All Watched Over by Machines of Loving Grace: a review

Just watched Adam Curtis’s documentary, All Watched Over by Machines of Loving Grace, which, elegant graphics and poetic title aside, seems to be selling the audience short. (The title really is poetry and is from Richard Brautigan’s fifth collection.)

Curtis’s thesis seems to be that our present economic woes result from the kneelings, separated by some forty years, of Alan Greenspan at the feet of Ayn Rand and of Monica Lewinsky at those of Bill Clinton, the former having too much faith in the abilities of markets, the latter hampering the abilities of government beyond a heavily curtained Oval Office. These protagonists are joined, at various stages, by Californian entrepreneurs, many of whom are devotees of Rand (siring eponymously named children) and dream of a self-stabilizing society of individuals pursing their own happiness. Bearing witness to Rand’s salon are a former Park Avenue double act so present at the scene that Mrs pimped Mr out. (I can’t wait for their reunion show in which they thrash out objectivism in their signature guises of Donald Trump and Nancy Reagan.) Beyond Rand, who emerges as sympathetic, if demented, lurk the far more sinister bogeymen of Goldman Sachs and the Chinese Politburo.

The astute viewer will quickly notice that Curtis’s attempt to prove Rand wrong is slightly different to proving wrong the Californians, whom we might suspect of providing us with the titular machines of loving grace. (Rand famously took her name from the state of the art technology of her time, the typewriter.) The Californians are nevertheless proved wrong as their networked society turns out to be far less self-stabilizing than was envisioned. In fact, it turns out to be a vast shopping mall, primarily for the fame-hungry and emotionally disturbed, and doesn’t that make for a nice link to Lewinsky.

The real curiosity of the piece is Greenspan, and not just because he resembles a bespectacled ET. Presumably at some point after deciding that the world does indeed exist but before he became in Curtis’s description “the most powerful man in the world”, Greenspan was beginning to suspect that he had got it wrong and that the booming markets were not a sign of booming social prosperity. This happened in the bath, and if you’re not terrified by the thought of the Board of the Federal Reserve setting interest rates with ET taking a bath, then you might be in a position to ask why Greenspan – not a man incapable of considered judgement – volte-faced on his “irrational exuberance” speech of 1996 and did not raise interest rates.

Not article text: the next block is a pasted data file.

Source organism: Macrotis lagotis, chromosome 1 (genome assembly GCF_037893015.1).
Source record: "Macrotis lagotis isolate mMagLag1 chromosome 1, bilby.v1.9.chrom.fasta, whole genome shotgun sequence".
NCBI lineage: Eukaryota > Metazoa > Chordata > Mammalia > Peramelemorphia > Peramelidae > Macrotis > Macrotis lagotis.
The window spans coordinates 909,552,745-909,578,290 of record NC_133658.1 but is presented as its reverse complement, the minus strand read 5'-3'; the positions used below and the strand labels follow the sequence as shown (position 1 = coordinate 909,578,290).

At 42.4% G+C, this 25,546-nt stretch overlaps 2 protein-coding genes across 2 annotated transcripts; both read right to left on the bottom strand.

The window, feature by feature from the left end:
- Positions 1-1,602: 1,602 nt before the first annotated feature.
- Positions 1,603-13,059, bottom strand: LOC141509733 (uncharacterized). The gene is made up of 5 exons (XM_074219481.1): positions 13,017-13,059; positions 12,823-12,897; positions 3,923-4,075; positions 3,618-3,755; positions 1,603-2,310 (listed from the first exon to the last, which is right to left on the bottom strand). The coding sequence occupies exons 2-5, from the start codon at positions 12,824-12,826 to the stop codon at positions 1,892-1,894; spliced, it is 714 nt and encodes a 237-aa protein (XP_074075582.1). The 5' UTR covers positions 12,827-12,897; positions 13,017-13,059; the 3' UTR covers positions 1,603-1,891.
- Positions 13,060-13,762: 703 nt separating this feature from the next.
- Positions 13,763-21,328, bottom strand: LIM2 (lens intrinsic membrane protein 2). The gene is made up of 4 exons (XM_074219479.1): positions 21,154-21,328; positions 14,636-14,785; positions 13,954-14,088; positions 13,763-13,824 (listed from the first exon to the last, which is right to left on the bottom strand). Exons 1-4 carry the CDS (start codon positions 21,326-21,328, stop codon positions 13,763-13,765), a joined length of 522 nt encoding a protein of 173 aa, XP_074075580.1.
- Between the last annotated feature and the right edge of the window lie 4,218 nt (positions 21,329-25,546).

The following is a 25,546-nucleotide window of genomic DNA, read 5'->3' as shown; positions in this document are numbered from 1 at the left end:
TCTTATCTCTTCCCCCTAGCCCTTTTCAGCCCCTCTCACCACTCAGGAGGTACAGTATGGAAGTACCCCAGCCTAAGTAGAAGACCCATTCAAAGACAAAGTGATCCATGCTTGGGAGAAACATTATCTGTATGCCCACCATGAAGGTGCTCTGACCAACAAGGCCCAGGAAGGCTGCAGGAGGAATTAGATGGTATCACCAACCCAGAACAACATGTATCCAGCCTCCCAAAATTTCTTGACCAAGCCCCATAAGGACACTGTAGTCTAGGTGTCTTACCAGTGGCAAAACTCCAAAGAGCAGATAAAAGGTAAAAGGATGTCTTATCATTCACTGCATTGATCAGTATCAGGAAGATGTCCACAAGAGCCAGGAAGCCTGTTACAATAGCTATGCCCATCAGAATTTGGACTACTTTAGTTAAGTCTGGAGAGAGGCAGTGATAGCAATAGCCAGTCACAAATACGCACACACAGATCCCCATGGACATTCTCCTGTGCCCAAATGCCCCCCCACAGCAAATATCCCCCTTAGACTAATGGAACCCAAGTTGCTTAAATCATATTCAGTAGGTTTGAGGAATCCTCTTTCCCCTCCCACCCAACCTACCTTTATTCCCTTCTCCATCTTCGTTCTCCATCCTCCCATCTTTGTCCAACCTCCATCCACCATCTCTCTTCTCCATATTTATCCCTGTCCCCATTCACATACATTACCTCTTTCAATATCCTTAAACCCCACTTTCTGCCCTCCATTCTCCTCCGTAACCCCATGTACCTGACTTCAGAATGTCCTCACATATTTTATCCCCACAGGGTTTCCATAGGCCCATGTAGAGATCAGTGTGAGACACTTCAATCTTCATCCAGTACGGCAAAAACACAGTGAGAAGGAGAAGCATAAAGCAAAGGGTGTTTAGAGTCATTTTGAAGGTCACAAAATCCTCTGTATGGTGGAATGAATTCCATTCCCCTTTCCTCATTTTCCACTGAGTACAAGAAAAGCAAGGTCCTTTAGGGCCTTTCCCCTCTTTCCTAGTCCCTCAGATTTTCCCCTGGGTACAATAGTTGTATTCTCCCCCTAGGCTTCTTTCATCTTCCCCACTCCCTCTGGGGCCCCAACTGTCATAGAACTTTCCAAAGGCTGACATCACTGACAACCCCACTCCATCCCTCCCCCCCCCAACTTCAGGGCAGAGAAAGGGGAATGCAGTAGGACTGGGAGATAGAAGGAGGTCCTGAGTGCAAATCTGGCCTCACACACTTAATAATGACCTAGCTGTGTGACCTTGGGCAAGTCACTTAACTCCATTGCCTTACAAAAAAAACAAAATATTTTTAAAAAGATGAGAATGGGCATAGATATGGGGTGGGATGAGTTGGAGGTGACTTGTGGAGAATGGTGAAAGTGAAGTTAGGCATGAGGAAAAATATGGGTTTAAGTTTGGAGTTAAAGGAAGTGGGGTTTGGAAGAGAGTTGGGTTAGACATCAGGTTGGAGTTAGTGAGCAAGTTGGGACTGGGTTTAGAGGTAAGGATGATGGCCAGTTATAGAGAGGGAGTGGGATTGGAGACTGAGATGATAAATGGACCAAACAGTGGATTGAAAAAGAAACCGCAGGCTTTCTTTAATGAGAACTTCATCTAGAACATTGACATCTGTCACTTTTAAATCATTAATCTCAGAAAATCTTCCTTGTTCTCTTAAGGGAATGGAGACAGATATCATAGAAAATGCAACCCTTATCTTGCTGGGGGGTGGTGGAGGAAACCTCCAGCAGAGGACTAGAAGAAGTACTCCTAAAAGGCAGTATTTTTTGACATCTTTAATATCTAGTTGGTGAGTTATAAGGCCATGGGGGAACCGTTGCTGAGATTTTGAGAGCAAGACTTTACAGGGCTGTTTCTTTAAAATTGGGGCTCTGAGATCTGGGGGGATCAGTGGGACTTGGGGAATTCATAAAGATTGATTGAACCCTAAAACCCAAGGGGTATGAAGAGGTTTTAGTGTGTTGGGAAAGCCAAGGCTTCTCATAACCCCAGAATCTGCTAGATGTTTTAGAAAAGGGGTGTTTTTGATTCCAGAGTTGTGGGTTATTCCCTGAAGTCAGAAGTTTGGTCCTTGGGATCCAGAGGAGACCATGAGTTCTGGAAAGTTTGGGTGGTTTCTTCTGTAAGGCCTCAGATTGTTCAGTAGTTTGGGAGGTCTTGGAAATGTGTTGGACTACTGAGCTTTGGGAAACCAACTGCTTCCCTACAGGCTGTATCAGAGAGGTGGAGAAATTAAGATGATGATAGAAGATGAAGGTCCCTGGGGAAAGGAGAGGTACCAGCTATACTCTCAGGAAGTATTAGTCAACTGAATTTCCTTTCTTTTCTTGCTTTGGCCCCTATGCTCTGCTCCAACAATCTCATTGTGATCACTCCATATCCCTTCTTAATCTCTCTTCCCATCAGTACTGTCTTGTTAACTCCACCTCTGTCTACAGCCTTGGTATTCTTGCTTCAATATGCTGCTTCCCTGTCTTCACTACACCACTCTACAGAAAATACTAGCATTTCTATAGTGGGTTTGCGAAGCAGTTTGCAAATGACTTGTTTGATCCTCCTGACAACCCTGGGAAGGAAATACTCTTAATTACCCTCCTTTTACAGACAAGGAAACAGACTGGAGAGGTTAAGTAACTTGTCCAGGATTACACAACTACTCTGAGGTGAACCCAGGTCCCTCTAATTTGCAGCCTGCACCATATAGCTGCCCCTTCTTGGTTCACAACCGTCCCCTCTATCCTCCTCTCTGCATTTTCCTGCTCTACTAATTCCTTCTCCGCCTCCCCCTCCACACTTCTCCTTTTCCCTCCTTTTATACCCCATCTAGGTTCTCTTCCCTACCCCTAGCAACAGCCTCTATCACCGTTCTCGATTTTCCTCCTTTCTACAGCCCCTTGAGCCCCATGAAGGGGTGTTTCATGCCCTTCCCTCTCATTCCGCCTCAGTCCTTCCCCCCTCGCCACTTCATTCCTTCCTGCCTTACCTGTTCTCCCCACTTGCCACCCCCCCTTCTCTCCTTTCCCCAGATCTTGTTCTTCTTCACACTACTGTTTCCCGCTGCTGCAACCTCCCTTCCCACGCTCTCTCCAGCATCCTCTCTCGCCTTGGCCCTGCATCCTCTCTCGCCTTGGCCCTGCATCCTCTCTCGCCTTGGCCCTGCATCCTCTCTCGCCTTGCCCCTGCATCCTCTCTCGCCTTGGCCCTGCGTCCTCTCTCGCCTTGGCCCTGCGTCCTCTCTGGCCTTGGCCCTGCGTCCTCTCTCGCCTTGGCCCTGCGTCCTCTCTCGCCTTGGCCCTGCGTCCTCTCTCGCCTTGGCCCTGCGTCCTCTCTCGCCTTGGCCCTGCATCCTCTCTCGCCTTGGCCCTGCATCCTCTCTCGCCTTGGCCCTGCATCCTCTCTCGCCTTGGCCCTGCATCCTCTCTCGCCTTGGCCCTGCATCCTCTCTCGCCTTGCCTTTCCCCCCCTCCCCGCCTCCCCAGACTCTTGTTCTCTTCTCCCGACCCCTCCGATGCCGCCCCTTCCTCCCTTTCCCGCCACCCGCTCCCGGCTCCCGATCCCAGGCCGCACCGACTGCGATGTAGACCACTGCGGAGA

This Curtis does not attempt to explain, instead following the money out of America to South East Asia, where the economy is imploding and Goldman makes its mint thanks to the IMF and a sleeper cell in the Treasury Department. This all seems terribly familiar and it’s only beat before we get the post 9/11 command to go out and shop, which the Chinese, the Koreans, and the Thais, having learned the lesson of the nineties, are more than happy to indulge by taking dollars and lending them back in the form of delightfully low interest Treasury Bills which will fund yet more consumption of imported goods.

How this relates to computers in any way other than the most mundane or, beyond the fact that many people read her books, how it relates to Ayn Rand remains unclear. There might be a point to be made about a group of masters of the universe awestruck by the system they believe they have created, but that could also be said of the agreement that existed between European powers in 1913, or indeed that which they created at Versailles in 1918. Curtis’s argument could be cut off at any point: the points made about the Californians do not depend on Rand, nor do the points he makes about politicians and bankers depend on the Californians. The title of his show seemed to promise something which might cause me to question my faith in machines, or rather my unwitting dependency on them. Certainly examples could be drawn from Curtis’s materials, but they are not offered as such and when Curtis does come across a significant questioning of machines in the form of Greenspan, he fluffs it preferring to tell a great, if now clichéd story of banking villainy, western profligacy, and the oriental long-game.

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